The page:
Collaboration provides Ethiopian olim with vision checks, glasses

Too often, the people who most need intervention have the least access to it.

By
February 16, 2016 04:39
1 minute read.
Ethiopian woman

AN ETHIOPIAN WOMAN undergoes a free vision test.. (photo credit: HADASSAH ACADEMIC COLLEGE)

 
X

Dear Reader,
As you can imagine, more people are reading The Jerusalem Post than ever before. Nevertheless, traditional business models are no longer sustainable and high-quality publications, like ours, are being forced to look for new ways to keep going. Unlike many other news organizations, we have not put up a paywall. We want to keep our journalism open and accessible and be able to keep providing you with news and analyses from the frontlines of Israel, the Middle East and the Jewish World.

As one of our loyal readers, we ask you to be our partner.

For $5 a month you will receive access to the following:

  • A user experience almost completely free of ads
  • Access to our Premium Section
  • Content from the award-winning Jerusalem Report and our monthly magazine to learn Hebrew - Ivrit
  • A brand new ePaper featuring the daily newspaper as it appears in print in Israel

Help us grow and continue telling Israel’s story to the world.

Thank you,

Ronit Hasin-Hochman, CEO, Jerusalem Post Group
Yaakov Katz, Editor-in-Chief

UPGRADE YOUR JPOST EXPERIENCE FOR 5$ PER MONTH Show me later

Whole families of former immigrants from Ethiopia who have been living in the absorption center in Mevaseret Zion outside Jerusalem for three years have been treated to free vision tests – most for the first time in their lives – and given free eyeglasses.

A unique collaboration among the optometry department at Hadassah Academic College, Care Laser Clinics, Visionix (an Israel-based R&D branch of the global conglomerate Luneau), Volunteer Optometric Services to Humanity (VOSH, a US-based charity) made it possible.

Be the first to know - Join our Facebook page.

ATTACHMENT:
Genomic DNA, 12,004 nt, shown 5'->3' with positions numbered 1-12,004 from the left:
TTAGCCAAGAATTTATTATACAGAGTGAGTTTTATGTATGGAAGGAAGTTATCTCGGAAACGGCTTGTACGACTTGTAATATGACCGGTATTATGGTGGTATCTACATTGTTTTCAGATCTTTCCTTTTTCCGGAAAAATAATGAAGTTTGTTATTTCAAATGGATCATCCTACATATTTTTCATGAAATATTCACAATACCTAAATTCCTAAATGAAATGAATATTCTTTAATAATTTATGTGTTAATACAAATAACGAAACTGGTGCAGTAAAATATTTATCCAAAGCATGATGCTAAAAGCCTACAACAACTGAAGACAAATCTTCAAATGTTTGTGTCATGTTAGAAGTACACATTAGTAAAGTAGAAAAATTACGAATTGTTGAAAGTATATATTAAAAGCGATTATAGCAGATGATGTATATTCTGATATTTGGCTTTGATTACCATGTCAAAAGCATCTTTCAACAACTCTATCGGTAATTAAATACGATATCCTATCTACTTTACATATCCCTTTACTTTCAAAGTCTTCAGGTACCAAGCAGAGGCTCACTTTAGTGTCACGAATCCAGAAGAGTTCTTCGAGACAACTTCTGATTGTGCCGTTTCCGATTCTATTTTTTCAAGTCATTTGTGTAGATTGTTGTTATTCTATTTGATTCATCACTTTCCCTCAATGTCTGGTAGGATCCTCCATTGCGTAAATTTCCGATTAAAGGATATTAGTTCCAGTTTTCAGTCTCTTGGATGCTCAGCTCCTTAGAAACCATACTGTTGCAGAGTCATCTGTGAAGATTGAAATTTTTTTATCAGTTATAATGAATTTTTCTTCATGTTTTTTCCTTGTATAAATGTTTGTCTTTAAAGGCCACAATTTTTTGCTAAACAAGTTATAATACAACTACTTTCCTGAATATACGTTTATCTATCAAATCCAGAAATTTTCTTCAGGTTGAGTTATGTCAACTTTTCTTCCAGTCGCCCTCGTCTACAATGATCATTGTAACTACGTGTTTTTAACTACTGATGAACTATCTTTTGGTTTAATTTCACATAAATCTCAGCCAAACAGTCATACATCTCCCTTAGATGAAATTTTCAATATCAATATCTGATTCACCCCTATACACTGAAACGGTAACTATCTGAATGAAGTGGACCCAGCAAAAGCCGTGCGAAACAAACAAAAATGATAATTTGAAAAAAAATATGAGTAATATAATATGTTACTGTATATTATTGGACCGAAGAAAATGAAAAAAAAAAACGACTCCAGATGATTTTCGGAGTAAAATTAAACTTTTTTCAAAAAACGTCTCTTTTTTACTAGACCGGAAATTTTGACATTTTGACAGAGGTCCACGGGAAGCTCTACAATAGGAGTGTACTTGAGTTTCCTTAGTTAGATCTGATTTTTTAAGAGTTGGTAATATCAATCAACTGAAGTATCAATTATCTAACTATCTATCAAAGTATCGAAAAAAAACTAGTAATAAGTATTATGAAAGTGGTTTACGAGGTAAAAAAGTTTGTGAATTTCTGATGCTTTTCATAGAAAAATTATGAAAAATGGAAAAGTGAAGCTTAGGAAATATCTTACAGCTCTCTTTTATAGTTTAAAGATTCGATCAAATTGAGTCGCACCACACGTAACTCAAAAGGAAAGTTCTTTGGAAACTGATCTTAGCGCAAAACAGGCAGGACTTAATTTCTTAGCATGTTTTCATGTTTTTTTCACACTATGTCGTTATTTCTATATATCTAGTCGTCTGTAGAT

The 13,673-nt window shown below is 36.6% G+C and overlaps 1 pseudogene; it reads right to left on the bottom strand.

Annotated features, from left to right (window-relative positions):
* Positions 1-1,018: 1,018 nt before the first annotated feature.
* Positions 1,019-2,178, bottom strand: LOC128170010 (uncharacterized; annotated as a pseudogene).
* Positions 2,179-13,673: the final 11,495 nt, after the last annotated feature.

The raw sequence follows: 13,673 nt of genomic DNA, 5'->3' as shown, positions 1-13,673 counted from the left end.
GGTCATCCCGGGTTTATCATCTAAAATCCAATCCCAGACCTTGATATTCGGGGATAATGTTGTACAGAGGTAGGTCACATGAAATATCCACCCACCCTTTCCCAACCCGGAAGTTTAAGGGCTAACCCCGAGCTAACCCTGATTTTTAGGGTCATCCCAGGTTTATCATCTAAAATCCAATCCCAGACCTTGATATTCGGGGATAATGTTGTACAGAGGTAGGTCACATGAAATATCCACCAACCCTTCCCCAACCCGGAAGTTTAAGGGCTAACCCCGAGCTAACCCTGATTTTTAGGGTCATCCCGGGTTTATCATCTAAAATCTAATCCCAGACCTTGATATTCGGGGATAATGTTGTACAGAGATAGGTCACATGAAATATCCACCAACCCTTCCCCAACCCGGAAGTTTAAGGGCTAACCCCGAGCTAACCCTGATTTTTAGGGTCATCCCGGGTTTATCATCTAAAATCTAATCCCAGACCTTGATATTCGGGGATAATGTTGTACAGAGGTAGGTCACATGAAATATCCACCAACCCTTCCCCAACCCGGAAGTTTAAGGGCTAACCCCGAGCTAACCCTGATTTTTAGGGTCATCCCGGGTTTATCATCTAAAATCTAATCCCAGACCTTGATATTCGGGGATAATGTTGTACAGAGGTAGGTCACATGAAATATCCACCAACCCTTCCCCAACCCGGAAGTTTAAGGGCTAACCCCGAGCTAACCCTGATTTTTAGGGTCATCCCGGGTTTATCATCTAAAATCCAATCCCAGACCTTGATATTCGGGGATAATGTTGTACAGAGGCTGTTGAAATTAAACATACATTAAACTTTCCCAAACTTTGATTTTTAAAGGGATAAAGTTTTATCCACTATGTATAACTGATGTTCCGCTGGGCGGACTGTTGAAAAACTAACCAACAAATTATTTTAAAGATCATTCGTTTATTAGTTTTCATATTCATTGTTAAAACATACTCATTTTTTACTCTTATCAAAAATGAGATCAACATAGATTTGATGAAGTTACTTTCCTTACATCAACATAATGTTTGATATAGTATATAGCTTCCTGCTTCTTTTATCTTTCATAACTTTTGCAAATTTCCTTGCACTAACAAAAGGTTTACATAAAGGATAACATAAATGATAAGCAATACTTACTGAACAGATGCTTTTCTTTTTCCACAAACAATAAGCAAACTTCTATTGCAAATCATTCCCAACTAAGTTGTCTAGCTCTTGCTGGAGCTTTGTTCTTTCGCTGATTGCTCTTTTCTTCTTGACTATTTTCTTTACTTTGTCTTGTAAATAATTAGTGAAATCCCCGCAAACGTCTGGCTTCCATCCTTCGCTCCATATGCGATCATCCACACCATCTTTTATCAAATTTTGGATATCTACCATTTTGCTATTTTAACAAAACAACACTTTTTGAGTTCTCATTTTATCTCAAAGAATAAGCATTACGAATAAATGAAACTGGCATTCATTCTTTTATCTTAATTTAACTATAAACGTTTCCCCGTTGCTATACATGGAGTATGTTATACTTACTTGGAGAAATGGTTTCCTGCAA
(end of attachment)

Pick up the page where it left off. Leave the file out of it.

The second-most-common cause of vision impairment is uncorrected refractive error, something that can easily be detected and treated. In 2010, 65 percent of blind people and 76% of visually impaired people had a preventable or treatable condition.

These numbers highlight the role of optometry in public health. Unfortunately, too often the people who most need intervention have the least access to it.

The absorption center accommodates some 700 olim from Ethiopia. The majority of them have never had vision exams in their lives, said Prof. Ariela Gordon- Shaag, chairman of the optometry department at the college.

“The vision needs of this population will be assessed in a twostage process. In the first stage, the entire population will be screened this month for vision problems by certified optometrists who teach in my department and use the most advanced instrumentation available. Whoever ‘fails’ the screening stage will be invited back in March for a comprehensive eye exam.

VOSH has collected donations to cover the cost of eyeglasses for all residents who need them.” For example, all of the former immigrants above the age of 50 will be given reading glasses for the first time.

JPOST VIDEOS THAT MIGHT INTEREST YOU:


Last week, 10 volunteers from the department’s students and faculty and two from the industry screened almost 200 residents.

The rest of the residents will be screened on Tuesday and Sunday.

Join Jerusalem Post Premium Plus now for just $5 and upgrade your experience with an ads-free website and exclusive content. Click here>>

Related Content

A female Israeli soldier takes part in a training session in Krav Maga at a military base
September 25, 2018
Rabbis: IDF religious code should reflect majority

By JEREMY SHARON